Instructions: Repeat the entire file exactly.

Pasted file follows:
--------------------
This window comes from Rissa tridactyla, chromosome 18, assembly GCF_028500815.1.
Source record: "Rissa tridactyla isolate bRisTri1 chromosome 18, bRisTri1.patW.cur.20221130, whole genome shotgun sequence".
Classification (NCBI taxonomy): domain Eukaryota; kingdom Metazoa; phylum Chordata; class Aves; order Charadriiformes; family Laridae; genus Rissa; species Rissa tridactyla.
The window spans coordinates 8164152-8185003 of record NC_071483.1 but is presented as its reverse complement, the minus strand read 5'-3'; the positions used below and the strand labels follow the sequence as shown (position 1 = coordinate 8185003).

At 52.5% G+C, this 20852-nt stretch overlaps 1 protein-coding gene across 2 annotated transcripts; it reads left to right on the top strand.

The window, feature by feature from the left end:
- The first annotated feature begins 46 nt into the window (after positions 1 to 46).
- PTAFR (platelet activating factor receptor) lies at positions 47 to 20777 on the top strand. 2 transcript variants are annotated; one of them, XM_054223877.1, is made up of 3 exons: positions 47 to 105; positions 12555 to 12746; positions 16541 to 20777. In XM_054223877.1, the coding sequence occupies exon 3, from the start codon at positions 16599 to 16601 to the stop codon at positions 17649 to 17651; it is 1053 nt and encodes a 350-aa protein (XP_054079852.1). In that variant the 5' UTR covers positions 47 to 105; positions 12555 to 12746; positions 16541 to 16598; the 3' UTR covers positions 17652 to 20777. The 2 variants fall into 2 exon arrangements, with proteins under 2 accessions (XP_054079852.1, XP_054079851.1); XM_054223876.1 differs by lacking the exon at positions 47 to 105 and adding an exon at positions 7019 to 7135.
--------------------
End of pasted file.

This window comes from Rissa tridactyla, chromosome 18, assembly GCF_028500815.1.
Source record: "Rissa tridactyla isolate bRisTri1 chromosome 18, bRisTri1.patW.cur.20221130, whole genome shotgun sequence".
Classification (NCBI taxonomy): domain Eukaryota; kingdom Metazoa; phylum Chordata; class Aves; order Charadriiformes; family Laridae; genus Rissa; species Rissa tridactyla.
The window spans coordinates 8164152-8185003 of record NC_071483.1 but is presented as its reverse complement, the minus strand read 5'-3'; the positions used below and the strand labels follow the sequence as shown (position 1 = coordinate 8185003).

At 52.5% G+C, this 20852-nt stretch overlaps 1 protein-coding gene across 2 annotated transcripts; it reads left to right on the top strand.

The window, feature by feature from the left end:
- The first annotated feature begins 46 nt into the window (after positions 1 to 46).
- PTAFR (platelet activating factor receptor) lies at positions 47 to 20777 on the top strand. 2 transcript variants are annotated; one of them, XM_054223877.1, is made up of 3 exons: positions 47 to 105; positions 12555 to 12746; positions 16541 to 20777. In XM_054223877.1, the coding sequence occupies exon 3, from the start codon at positions 16599 to 16601 to the stop codon at positions 17649 to 17651; it is 1053 nt and encodes a 350-aa protein (XP_054079852.1). In that variant the 5' UTR covers positions 47 to 105; positions 12555 to 12746; positions 16541 to 16598; the 3' UTR covers positions 17652 to 20777. The 2 variants fall into 2 exon arrangements, with proteins under 2 accessions (XP_054079852.1, XP_054079851.1); XM_054223876.1 differs by lacking the exon at positions 47 to 105 and adding an exon at positions 7019 to 7135.